Previous research found that NOX1, but not NOX2 and NOX4, plays an important role in ROS production and cell death in hyperoxia-induced acute alveolar epithelial cell injury [7,8,9]. Therefore, in this study, we took NOX1 as the target gene of the ALI prevention and control strategy. To further test the regulation of NOX1 expression by NF-κB, bioinformatic analysis was performed on the NOX1 promoter. According to the online prediction website, there might be a strong targeting relationship between NF-κB and NOX1. Two potential NF-κB binding sites in the human NOX1 proximal promoter gene (1439 bp) were assessed using Alibaba 2.1 software (TRANSFACR) (Additional file 1): -1095/-1086 bp (NOX1/κB1), -261/-252 bp (NOX1/κB2). The sequences of two transcription factor binding sites are as below: Nox1/κB1: 5′-CAGGAAAAAC- 3′; Nox1/κB2: 5′-TAAAATCCCC- 3′ (Fig. 4a). To further investigate the functional NF-κB binding sites in NOX1 promoter in TNF-α-stimulated A549, we performed electromobility shift assays (EMSA) (Fig. 4b). The results revealed that a Shift band was detected in lane 2 which containing probe 2 designed based on Nox1/κB 2. To confirm whether NF‐κB was able to recognize and bind to the putative NOX1/κB2 region of NOX1 promoter, a supershift assay was performed. As showed in Fig. 4c, the anti-NF-κB p65 antibody was an addition in Lane 5, resulting in the formation of a bigger complex known as the supershift band, by comparison to the Shift band. Collectively, these findings suggested there is a physical interaction between NF-κB and the putative proximal elements of the NOX1 promoter.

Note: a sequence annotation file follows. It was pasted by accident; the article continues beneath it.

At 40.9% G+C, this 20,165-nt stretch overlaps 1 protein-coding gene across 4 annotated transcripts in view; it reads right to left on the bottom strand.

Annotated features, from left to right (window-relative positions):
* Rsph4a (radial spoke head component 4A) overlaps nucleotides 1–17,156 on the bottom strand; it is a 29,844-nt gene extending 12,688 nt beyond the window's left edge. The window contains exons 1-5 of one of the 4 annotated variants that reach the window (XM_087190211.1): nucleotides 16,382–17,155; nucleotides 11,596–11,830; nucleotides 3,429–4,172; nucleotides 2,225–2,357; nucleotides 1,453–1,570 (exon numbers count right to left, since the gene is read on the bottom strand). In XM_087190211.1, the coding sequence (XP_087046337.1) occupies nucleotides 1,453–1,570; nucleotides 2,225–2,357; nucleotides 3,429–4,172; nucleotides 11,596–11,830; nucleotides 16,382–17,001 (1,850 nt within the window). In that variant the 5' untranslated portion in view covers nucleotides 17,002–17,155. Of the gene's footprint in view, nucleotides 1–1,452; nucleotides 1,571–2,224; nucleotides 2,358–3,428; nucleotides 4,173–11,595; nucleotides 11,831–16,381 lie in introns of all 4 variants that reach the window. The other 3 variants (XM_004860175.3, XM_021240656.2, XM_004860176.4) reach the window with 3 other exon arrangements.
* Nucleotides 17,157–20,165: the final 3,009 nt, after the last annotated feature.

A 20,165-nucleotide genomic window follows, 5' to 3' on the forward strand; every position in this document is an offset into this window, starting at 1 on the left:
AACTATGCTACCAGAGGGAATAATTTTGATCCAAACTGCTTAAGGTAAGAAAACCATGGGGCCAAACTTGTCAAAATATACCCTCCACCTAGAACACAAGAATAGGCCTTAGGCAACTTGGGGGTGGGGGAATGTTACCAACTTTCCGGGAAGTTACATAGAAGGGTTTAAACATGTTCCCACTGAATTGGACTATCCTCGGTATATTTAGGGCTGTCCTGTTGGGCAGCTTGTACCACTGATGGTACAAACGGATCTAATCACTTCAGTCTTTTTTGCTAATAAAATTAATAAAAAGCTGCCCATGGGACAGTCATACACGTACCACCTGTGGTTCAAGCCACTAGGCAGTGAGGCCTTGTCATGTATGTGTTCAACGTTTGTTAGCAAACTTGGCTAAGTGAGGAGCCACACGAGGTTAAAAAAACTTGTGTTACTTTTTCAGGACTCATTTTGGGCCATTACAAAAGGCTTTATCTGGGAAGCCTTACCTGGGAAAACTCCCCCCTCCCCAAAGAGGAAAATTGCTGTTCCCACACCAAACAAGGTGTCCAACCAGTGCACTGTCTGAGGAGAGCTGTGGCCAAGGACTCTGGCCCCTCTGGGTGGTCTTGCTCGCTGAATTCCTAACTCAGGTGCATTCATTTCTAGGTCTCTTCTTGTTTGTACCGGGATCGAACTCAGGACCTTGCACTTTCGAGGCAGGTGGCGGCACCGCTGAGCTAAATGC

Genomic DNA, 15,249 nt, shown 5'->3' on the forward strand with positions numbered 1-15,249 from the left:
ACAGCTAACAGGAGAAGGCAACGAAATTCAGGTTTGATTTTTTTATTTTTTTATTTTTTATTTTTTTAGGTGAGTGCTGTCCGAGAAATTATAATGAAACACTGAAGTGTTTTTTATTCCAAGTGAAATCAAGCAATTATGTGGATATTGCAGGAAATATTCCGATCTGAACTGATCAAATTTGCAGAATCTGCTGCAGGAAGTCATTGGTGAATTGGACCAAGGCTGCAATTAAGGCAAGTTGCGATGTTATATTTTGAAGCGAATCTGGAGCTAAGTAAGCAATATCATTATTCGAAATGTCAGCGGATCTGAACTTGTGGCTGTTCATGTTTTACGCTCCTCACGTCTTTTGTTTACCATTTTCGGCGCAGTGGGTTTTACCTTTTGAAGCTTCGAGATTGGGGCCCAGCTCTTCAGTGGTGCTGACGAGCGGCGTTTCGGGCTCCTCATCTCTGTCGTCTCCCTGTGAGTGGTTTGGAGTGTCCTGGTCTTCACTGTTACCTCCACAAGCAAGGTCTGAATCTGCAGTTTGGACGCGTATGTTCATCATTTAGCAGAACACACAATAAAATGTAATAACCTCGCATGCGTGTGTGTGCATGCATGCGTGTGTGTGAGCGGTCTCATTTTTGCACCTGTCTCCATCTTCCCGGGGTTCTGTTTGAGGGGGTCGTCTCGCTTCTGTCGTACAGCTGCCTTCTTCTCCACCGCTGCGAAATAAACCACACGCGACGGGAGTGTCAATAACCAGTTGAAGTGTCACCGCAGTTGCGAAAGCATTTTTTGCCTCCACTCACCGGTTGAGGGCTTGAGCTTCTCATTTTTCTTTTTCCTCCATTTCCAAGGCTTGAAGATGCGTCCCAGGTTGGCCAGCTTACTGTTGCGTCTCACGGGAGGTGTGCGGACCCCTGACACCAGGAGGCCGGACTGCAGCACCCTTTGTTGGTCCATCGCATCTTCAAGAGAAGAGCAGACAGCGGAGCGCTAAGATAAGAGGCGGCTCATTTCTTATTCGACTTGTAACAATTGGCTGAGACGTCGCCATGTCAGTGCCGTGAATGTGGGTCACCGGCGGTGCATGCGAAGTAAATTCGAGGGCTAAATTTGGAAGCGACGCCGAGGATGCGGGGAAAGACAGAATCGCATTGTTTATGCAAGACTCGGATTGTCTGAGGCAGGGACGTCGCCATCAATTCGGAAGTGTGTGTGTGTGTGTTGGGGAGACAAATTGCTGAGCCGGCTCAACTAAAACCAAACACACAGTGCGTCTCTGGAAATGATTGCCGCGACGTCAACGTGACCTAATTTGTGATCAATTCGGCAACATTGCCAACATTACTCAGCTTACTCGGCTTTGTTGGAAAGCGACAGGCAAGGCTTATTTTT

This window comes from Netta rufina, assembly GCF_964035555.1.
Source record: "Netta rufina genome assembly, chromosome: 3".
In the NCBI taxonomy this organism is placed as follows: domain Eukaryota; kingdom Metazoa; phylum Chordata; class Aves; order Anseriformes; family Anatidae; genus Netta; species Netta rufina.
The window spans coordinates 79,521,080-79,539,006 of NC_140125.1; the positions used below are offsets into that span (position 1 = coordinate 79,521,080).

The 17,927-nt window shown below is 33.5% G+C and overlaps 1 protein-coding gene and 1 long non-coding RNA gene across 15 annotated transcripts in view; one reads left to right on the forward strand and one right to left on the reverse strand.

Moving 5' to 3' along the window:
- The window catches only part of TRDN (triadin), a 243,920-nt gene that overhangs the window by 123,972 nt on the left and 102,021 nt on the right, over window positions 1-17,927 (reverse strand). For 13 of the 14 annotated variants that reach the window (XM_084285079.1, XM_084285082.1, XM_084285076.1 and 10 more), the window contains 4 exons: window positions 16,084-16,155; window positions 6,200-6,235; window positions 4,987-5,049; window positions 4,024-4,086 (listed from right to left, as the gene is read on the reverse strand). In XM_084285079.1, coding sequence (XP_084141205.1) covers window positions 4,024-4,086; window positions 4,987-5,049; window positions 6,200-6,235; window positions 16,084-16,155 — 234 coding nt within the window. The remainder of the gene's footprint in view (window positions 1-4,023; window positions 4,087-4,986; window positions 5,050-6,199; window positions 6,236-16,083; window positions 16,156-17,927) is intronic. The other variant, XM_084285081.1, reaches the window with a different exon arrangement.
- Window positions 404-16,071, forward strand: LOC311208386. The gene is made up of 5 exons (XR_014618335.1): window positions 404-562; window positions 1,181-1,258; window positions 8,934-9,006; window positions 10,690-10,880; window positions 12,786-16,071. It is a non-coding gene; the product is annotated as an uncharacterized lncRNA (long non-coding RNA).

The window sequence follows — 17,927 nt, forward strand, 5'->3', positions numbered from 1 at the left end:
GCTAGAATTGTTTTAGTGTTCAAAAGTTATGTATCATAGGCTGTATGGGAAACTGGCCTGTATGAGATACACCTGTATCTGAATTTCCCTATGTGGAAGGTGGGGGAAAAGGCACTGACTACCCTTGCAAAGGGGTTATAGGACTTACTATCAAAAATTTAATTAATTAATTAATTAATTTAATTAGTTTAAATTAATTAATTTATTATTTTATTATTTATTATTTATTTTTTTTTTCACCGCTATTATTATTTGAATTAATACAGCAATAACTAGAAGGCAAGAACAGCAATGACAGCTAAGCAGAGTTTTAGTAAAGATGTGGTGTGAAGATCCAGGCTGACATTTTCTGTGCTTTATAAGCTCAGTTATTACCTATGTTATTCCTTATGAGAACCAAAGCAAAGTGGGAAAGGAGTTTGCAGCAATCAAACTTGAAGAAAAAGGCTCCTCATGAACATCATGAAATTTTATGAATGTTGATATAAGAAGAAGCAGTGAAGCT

Fig. 4
figure4

EMSA identification of physical interaction of NF-κB with the predicted binding sites of NOX1 promoter. a Schematic drawing of two putative NF-κB binding sites in the proximal promoter of human NOX1 genes based on the bioinformatic analysis. Lane 1: -1095/-1086 bp (NOX1/κB1); Lane 2: -261/-252 bp (NOX1/κB2). b EMSA was performed to analyze whether the nuclear protein was able to recognize and bind to the two putative NF-κB binding sites in the promoter of NOX1. Both Lane1 and Lane2 contained the nuclear protein extracted from A549 treated with TNF-α (10 ng/ml) 24 h and different probes. Lane1: probe based on NOX1/κB1; Lane2: probe based on NOX1/κB2. Experiments were run in triplicate and repeated 3 times. c EMSA was performed to confirm whether NF‐κB was able to recognize and bind to the putative NOX1/κB2 region of the NOX1 promoter. Nuclear protein was extracted from A549 treated with TNF-α (10 ng/ml) 24 h. Lane 1: contain no nuclear protein; Lane 2: contain both nuclear protein and probe 2; Lane 3: contain both nuclear protein and probe 2, an additional 100-fold molar excess of unlabeled probe 2; Lane 4: contain both nuclear protein and probe 2, an additional 100-fold molar excess of unlabeled probe 2 with scrambled sequences; Lane 5: contain both nuclear protein and probe 2, the nuclear protein was incubated with anti-NF-κB/p65 antibody predictably for 15 min. Experiments were run in triplicate and repeated 3 times